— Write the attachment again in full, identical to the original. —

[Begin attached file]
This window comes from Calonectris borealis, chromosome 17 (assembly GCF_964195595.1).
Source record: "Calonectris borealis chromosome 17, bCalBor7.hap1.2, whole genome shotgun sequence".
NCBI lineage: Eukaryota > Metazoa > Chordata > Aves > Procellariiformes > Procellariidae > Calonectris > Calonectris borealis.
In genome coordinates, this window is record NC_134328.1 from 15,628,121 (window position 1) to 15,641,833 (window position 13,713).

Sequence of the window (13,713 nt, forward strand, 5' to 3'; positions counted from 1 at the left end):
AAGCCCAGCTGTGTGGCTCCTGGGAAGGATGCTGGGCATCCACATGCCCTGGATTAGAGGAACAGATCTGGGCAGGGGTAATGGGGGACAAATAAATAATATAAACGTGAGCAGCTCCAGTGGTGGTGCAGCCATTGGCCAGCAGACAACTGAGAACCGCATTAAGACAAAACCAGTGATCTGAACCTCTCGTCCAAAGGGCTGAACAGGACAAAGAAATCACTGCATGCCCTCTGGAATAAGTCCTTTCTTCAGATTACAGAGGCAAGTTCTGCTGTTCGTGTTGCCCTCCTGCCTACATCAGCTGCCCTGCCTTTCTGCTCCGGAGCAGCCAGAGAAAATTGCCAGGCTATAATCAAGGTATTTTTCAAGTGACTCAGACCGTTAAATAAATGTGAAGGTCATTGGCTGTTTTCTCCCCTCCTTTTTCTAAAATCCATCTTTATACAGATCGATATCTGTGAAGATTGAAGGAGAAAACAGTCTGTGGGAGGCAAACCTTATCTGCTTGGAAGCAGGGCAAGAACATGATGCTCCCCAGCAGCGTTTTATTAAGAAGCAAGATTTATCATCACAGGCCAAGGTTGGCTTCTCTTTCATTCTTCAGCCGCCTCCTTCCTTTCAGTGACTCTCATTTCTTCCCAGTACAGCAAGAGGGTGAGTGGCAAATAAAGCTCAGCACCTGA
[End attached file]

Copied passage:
This window comes from Calonectris borealis, chromosome 17 (assembly GCF_964195595.1).
Source record: "Calonectris borealis chromosome 17, bCalBor7.hap1.2, whole genome shotgun sequence".
NCBI lineage: Eukaryota > Metazoa > Chordata > Aves > Procellariiformes > Procellariidae > Calonectris > Calonectris borealis.
In genome coordinates, this window is record NC_134328.1 from 15,628,121 (window position 1) to 15,641,833 (window position 13,713).

Sequence of the window (13,713 nt, forward strand, 5' to 3'; positions counted from 1 at the left end):
AAGCCCAGCTGTGTGGCTCCTGGGAAGGATGCTGGGCATCCACATGCCCTGGATTAGAGGAACAGATCTGGGCAGGGGTAATGGGGGACAAATAAATAATATAAACGTGAGCAGCTCCAGTGGTGGTGCAGCCATTGGCCAGCAGACAACTGAGAACCGCATTAAGACAAAACCAGTGATCTGAACCTCTCGTCCAAAGGGCTGAACAGGACAAAGAAATCACTGCATGCCCTCTGGAATAAGTCCTTTCTTCAGATTACAGAGGCAAGTTCTGCTGTTCGTGTTGCCCTCCTGCCTACATCAGCTGCCCTGCCTTTCTGCTCCGGAGCAGCCAGAGAAAATTGCCAGGCTATAATCAAGGTATTTTTCAAGTGACTCAGACCGTTAAATAAATGTGAAGGTCATTGGCTGTTTTCTCCCCTCCTTTTTCTAAAATCCATCTTTATACAGATCGATATCTGTGAAGATTGAAGGAGAAAACAGTCTGTGGGAGGCAAACCTTATCTGCTTGGAAGCAGGGCAAGAACATGATGCTCCCCAGCAGCGTTTTATTAAGAAGCAAGATTTATCATCACAGGCCAAGGTTGGCTTCTCTTTCATTCTTCAGCCGCCTCCTTCCTTTCAGTGACTCTCATTTCTTCCCAGTACAGCAAGAGGGTGAGTGGCAAATAAAGCTCAGCACCTGA